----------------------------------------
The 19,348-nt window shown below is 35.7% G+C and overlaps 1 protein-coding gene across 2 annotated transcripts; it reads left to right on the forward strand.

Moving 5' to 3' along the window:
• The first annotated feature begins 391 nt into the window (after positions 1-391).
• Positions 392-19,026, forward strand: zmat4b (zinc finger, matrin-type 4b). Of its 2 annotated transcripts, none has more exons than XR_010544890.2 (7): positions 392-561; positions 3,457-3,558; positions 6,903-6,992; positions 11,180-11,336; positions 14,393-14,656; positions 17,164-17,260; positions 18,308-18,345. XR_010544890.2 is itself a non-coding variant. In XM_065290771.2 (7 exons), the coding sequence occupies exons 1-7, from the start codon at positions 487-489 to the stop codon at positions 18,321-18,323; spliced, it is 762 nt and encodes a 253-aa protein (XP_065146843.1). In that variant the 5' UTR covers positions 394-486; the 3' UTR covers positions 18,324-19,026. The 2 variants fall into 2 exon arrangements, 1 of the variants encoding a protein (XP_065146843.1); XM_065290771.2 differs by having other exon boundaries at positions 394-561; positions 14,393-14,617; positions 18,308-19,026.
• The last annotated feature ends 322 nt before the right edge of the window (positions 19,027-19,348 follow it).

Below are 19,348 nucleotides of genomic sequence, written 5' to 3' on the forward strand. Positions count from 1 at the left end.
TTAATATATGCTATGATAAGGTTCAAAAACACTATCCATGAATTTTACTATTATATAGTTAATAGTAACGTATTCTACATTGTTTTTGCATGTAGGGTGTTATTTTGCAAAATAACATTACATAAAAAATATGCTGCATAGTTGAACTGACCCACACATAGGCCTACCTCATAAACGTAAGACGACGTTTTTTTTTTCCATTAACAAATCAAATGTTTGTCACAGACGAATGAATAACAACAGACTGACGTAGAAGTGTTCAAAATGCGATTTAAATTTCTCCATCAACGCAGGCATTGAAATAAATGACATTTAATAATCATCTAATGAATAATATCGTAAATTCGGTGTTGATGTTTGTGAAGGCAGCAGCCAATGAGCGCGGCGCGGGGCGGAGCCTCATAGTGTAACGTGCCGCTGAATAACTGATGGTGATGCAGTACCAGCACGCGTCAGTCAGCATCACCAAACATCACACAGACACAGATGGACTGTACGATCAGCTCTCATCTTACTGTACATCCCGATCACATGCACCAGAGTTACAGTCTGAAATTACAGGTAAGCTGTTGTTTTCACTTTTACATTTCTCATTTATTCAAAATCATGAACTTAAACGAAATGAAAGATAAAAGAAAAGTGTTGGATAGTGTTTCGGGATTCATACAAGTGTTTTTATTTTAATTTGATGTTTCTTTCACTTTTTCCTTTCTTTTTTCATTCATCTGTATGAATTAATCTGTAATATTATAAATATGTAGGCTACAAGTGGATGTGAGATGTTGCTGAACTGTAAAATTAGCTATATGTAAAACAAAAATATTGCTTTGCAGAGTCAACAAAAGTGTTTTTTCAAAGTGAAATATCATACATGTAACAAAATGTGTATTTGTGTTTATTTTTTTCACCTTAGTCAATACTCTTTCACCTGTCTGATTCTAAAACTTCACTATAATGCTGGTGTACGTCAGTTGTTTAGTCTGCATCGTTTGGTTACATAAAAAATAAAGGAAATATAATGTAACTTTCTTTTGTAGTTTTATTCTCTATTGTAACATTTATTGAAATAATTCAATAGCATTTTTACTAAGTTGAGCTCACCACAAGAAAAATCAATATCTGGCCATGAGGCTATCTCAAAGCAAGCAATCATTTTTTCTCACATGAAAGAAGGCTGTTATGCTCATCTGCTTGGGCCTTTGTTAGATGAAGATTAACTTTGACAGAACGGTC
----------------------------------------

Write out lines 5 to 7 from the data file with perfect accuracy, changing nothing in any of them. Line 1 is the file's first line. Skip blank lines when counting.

• The last annotated feature ends 322 nt before the right edge of the window (positions 19,027-19,348 follow it).

Below are 19,348 nucleotides of genomic sequence, written 5' to 3' on the forward strand. Positions count from 1 at the left end.
TTAATATATGCTATGATAAGGTTCAAAAACACTATCCATGAATTTTACTATTATATAGTTAATAGTAACGTATTCTACATTGTTTTTGCATGTAGGGTGTTATTTTGCAAAATAACATTACATAAAAAATATGCTGCATAGTTGAACTGACCCACACATAGGCCTACCTCATAAACGTAAGACGACGTTTTTTTTTTCCATTAACAAATCAAATGTTTGTCACAGACGAATGAATAACAACAGACTGACGTAGAAGTGTTCAAAATGCGATTTAAATTTCTCCATCAACGCAGGCATTGAAATAAATGACATTTAATAATCATCTAATGAATAATATCGTAAATTCGGTGTTGATGTTTGTGAAGGCAGCAGCCAATGAGCGCGGCGCGGGGCGGAGCCTCATAGTGTAACGTGCCGCTGAATAACTGATGGTGATGCAGTACCAGCACGCGTCAGTCAGCATCACCAAACATCACACAGACACAGATGGACTGTACGATCAGCTCTCATCTTACTGTACATCCCGATCACATGCACCAGAGTTACAGTCTGAAATTACAGGTAAGCTGTTGTTTTCACTTTTACATTTCTCATTTATTCAAAATCATGAACTTAAACGAAATGAAAGATAAAAGAAAAGTGTTGGATAGTGTTTCGGGATTCATACAAGTGTTTTTATTTTAATTTGATGTTTCTTTCACTTTTTCCTTTCTTTTTTCATTCATCTGTATGAATTAATCTGTAATATTATAAATATGTAGGCTACAAGTGGATGTGAGATGTTGCTGAACTGTAAAATTAGCTATATGTAAAACAAAAATATTGCTTTGCAGAGTCAACAAAAGTGTTTTTTCAAAGTGAAATATCATACATGTAACAAAATGTGTATTTGTGTTTATTTTTTTCACCTTAGTCAATACTCTTTCACCTGTCTGATTCTAAAACTTCACTATAATGCTGGTGTACGTCAGTTGTTTAGTCTGCATCGTTTGGTTACATAAAAAATAAAGGAAATATAATGTAACTTTCTTTTGTAGTTTTATTCTCTATTGTAACATTTATTGAAATAATTCAATAGCATTTTTACTAAGTTGAGCTCACCACAAGAAAAATCAATATCTGGCCATGAGGCTATCTCAAAGCAAGCAATCATTTTTTCTCACATGAAAGAAGGCTGTTATGCTCATCTGCTTGGGCCTTTGTTAGATGAAGATTAACTTTGACAGAACGGTC